A 4.3m Shark and Two Humpback Whales! All In A Days Work

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Humpback Whales at The Scuba News

Image courtesy of Chris Fallows – apexpredators.com

It is a very busy time here for us as we are moving into peak season and running trips twice a day. The past three days have been particularly interesting for me with many highlights and unusual moments to share with you all.

We had a rare treat at this time of the year with a pelagic trip into the big blue waters off Cape Point. After a moody sunrise reflecting storms and golden sunshine on the swell we saw a brydes whale and two humpback whales in the distance when we headed out of False Bay. The blue sharks were elusive that day with only one visiting us on anchor but we were surrounded by pelagic birdlife and sunshine. We saw three species of albatross (shy, black brow and atlantic yellow nose), giant petrels, subantarctic skuas, white chin petrels and sooty shearwaters. I loved watching the giant petrels bobbing on the ocean and squabbling between themselves. It was a bird lovers’ paradise that day and kept us smiling as we headed to Seal Island for the afternoon. As we anchored the sun beat down on us and we had one of our regular visitors Deux Rossi at the boat. She certainly knows how to entertain us as per usual and kept us delighted and busy with her tactics to get the bait!The next day we tried out different places to anchor near the island and our curiosity was rewarded as the big sharks came out to play. A huge 4.3m mature male shark, a 4m and a 3.7m shark all rose from the depths that morning. I still can’t get over the sheer size of their dorsal fins as they sliced through the water. It is rare to see a mature male shark of that size and we were all staggered by the girth of him. The afternoon didn’t disappoint either, as yet again Deux Rossi worked the bait with her inimitable style. She is such a pleasure to watch and I am beginning to wonder if she will be a regular all season – I certainly hope so. On the way home we also saw a bait ball being worked by diving gannets, cormorants and a Brydes whale. Fascinating to observe and what an end to the day.

Humpback Whales at The Scuba News

Image courtesy of Chris Fallows – apexpredators.com

As for yesterday…it was a very different day at Seal Island with a film crew onboard in the afternoon and the opportunity to observe the technicalities and considerations when filming great white sharks. I was so excited when we looked to the horizon and saw a southern right whale feeding and then it just got even better. We saw not one but two humpback whales and decided to approach them more closely. Just as we neared them they breached together three times in perfect synchronicity! I couldn’t believe their beauty and grace as they arched through the air towards us and the spray fell away from their bodies. We followed the whales across the bay and observed the two whales performing tail slapping displays towards one another, breaching individually and rolling belly up. This all happened right next to us and they were like ballerinas of the ocean. The rainbow effect as they blew was beautiful and they waved their pectoral fins in the air whilst they twisted and turned during their breaches. One had a black tail and the other a white tail and they were so close we could see their markings and scratches on their skin. The one with the white tail kept making these low tone sighs as it turned belly up to the other whale. It is fair to say I couldn’t stop screaming in excitement as they breached and yes I had to regain my composure and remember I was working! All of this was followed by a spectacular bright red sunset over Simons Town on the way home.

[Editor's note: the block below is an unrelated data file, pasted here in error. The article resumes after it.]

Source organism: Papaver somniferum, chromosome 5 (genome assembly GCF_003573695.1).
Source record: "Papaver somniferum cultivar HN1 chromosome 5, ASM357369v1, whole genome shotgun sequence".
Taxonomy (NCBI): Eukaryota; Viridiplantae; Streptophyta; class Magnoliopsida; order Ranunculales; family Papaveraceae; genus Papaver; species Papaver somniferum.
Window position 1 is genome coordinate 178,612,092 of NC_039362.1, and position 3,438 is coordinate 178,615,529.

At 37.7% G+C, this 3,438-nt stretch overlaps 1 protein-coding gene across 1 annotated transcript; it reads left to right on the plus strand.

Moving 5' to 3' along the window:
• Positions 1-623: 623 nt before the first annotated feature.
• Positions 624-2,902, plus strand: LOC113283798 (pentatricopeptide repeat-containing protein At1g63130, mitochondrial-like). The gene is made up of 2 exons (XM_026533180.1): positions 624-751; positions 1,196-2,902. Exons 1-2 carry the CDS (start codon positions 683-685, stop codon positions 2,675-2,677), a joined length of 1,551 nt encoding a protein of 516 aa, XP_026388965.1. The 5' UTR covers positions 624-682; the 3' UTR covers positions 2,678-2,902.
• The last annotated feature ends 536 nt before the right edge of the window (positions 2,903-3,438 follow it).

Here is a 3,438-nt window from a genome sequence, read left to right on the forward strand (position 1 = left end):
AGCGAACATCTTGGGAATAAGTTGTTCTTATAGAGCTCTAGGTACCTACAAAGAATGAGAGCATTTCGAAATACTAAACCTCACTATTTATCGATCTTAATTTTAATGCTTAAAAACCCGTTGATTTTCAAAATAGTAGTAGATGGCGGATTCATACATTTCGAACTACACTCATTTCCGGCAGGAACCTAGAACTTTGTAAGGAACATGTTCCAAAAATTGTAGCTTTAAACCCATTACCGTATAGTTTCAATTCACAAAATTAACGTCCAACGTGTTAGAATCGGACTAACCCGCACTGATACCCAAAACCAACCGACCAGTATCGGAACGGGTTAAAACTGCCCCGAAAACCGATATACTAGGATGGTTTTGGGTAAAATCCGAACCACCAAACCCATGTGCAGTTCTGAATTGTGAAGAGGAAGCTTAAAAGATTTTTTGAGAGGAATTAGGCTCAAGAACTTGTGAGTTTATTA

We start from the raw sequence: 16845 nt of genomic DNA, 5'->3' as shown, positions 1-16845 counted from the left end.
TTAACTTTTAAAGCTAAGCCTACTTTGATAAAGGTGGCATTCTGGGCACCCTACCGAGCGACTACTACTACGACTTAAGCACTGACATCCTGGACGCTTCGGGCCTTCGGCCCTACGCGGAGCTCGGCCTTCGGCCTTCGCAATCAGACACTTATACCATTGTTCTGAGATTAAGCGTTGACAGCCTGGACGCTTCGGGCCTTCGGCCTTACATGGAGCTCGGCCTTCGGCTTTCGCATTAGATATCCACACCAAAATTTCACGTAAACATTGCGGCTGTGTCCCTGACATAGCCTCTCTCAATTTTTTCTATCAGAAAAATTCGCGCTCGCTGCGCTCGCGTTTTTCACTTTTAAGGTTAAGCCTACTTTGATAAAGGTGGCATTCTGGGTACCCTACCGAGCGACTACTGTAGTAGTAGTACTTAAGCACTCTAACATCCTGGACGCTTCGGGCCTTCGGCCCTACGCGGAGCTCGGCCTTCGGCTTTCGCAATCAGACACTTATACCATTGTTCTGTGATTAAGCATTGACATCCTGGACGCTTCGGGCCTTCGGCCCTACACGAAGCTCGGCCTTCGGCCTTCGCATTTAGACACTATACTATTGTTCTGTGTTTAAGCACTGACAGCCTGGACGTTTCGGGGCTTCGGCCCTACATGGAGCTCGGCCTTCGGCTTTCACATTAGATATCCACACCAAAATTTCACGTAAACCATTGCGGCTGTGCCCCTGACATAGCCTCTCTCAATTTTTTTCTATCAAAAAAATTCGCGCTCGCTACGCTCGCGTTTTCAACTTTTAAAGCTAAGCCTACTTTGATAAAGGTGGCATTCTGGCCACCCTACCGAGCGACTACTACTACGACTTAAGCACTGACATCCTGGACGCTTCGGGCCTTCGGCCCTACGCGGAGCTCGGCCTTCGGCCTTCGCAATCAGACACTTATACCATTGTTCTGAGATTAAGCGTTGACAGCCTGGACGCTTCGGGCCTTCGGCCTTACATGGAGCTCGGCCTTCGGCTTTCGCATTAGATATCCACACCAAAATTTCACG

And to finish the day off I was chased up the jetty steps by a huge harbour seal that is known to be a touchy about people on the steps at times. I have never moved so quickly as I didn’t see he was there (it was dark by the time we got back) and just heard the crew shout ‘run Kat!’. All in a day’s work….



About Author

Kathryn has lived in the UK, Egypt, South Africa and New Zealand and is a trained scuba diving instructor and Great White shark safari guide. She is the author of No Damage (December 2014), the Managing Editor of The Scuba News New Zealand, a freelance writer, public speaker and co-founder of the marine conservation cause Friends for Sharks (August 2014). In 2015 she organised and completed a 10-month global speaking tour in aid of shark conservation: 87 events, 8 countries, 7000 people. Learn more about Kathryn’s book, No Damage at: http://www.kathrynhodgsonauthor.com/books/no-damage/

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